Difficult to know where to start with this one. The Jake Humphrey Podcast claims to offer “…an intimate glimpse into the lives of high-achieving, world-class performers who have all excelled in their field“. I’ll give Jake the intimate bit – there’s a warmth to the conversation and it’s clear that Mauricio feels happy to unload.
What I’d dispute is that Pochettino either a high achiever or one that has excelled. Some may feel that to be harsh – but for the umpteenth time, Poch won nothing so far, during his spell in English football.
However, Mauricio talks like a winner, and for any fans still obsessing over the 47-year-old, the podcast is bound to warm their cockles.
There are numerous moments in this tape that was all too cringe-inducing. For example, Poch recounting in some detail, his arrival at Hotspur Way and shaking hands with everyone in the building – and the thinking behind this action. What it would tell him and his team about the staff and the chairman, and the message it would send about him and his team.
Make no mistake, much of this tape this is left-field territory for a football coach and IF, IF this was a coach that had won a wheelbarrow of silverware, it might be tolerable, but he hasn’t and it just sounds like a load of old toffee.
As for Poch’s thoughts on Champions League final, these remarks are essentially delusional. Spurs were not better than Liverpool. Spurs had plenty of possession but it is difficult to believe that anyone might misconstrue possession with domination. As for any decisions made by officials, I think these were the least of Tottenham’s worries on the night.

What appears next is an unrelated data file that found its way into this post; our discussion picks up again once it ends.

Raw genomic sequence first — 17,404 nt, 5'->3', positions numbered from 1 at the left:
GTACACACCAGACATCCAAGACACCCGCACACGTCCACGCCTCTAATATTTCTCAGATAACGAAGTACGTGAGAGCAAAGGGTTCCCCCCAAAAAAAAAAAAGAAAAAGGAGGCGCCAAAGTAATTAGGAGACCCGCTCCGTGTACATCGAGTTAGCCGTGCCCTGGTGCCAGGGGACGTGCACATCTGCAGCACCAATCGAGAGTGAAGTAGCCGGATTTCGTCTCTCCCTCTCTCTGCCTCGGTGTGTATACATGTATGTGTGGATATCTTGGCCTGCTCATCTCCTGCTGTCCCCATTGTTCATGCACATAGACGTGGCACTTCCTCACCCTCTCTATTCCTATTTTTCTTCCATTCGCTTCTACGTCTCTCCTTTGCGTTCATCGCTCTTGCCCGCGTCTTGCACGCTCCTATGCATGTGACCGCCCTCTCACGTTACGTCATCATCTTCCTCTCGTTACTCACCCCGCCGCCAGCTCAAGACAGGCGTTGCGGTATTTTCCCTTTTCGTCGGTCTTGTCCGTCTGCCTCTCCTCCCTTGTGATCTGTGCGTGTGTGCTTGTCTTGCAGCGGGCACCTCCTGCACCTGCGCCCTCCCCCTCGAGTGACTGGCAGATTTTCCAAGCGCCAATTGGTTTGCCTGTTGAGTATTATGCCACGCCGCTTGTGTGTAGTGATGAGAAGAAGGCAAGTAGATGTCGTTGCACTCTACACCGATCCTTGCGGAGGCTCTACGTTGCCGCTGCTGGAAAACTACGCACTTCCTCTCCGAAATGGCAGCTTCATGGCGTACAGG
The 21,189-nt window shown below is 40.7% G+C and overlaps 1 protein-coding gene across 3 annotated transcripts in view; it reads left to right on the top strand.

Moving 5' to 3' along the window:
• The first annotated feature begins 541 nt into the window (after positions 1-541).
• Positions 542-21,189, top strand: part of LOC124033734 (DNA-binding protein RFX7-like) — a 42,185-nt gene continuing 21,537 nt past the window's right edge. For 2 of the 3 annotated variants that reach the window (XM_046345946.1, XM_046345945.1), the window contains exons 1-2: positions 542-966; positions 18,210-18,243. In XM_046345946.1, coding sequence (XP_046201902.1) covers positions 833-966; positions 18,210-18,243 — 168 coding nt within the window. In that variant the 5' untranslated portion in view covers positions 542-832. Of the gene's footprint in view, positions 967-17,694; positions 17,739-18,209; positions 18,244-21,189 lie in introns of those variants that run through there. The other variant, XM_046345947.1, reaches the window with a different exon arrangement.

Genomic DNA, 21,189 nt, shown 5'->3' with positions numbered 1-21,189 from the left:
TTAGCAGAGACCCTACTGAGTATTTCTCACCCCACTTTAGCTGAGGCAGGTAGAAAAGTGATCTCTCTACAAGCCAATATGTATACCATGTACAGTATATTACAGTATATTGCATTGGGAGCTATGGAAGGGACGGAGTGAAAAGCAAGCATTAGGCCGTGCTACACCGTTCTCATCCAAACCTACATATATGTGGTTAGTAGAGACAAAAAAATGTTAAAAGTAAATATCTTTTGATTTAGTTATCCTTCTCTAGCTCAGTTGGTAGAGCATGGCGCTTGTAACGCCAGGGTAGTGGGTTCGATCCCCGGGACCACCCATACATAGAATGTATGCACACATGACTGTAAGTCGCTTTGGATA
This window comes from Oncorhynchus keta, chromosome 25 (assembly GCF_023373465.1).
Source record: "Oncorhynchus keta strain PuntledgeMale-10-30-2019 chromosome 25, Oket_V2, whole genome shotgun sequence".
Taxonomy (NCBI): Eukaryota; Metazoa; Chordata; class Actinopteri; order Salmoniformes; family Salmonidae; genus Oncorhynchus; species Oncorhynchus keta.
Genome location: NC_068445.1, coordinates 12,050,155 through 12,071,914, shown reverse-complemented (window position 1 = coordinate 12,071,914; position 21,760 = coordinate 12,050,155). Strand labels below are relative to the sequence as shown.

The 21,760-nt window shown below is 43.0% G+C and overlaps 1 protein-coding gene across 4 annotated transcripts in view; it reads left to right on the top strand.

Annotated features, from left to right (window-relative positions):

Indeed, looking for more meaningful observations on that evening, one cannot help but question Pochettino’s decision to drop Lucas Moura who was bang in form and to play Harry Kane instead, who was clearly not in form.
What concerns me most about Pochettino, is that he would appear to have learned little from his considerable time at Spurs and is still talking with an air of authority, which is ultimately undermined by his honours record.
Poch did well, but ultimately, he did not win, and that in professional sports is the metric. That is why he is yet to be credibly placed in the same bracket as great managers.
I wish Mauricio well, but with the caveat that he talks less and does more. I’d suggest his personal rebuild begins at a modest side prepared to embrace the good he brings, on the understanding that once he’d actually won something tangible, his ambitions would probably need to be matched somewhere higher up the footballing food chain.
Right now, our old gaffer is sounding just a teensy bit ridiculous.